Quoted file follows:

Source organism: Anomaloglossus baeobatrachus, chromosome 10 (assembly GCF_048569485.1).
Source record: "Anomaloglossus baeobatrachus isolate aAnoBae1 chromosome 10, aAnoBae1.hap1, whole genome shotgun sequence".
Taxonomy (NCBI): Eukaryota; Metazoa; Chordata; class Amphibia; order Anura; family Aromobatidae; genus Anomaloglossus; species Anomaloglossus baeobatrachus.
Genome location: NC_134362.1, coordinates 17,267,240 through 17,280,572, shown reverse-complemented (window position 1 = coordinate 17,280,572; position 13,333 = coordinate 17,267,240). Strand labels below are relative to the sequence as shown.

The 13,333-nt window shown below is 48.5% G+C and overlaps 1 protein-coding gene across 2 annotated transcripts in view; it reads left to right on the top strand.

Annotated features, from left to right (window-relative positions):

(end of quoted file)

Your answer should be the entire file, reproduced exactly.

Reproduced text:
Source organism: Anomaloglossus baeobatrachus, chromosome 10 (assembly GCF_048569485.1).
Source record: "Anomaloglossus baeobatrachus isolate aAnoBae1 chromosome 10, aAnoBae1.hap1, whole genome shotgun sequence".
Taxonomy (NCBI): Eukaryota; Metazoa; Chordata; class Amphibia; order Anura; family Aromobatidae; genus Anomaloglossus; species Anomaloglossus baeobatrachus.
Genome location: NC_134362.1, coordinates 17,267,240 through 17,280,572, shown reverse-complemented (window position 1 = coordinate 17,280,572; position 13,333 = coordinate 17,267,240). Strand labels below are relative to the sequence as shown.

The 13,333-nt window shown below is 48.5% G+C and overlaps 1 protein-coding gene across 2 annotated transcripts in view; it reads left to right on the top strand.

Annotated features, from left to right (window-relative positions):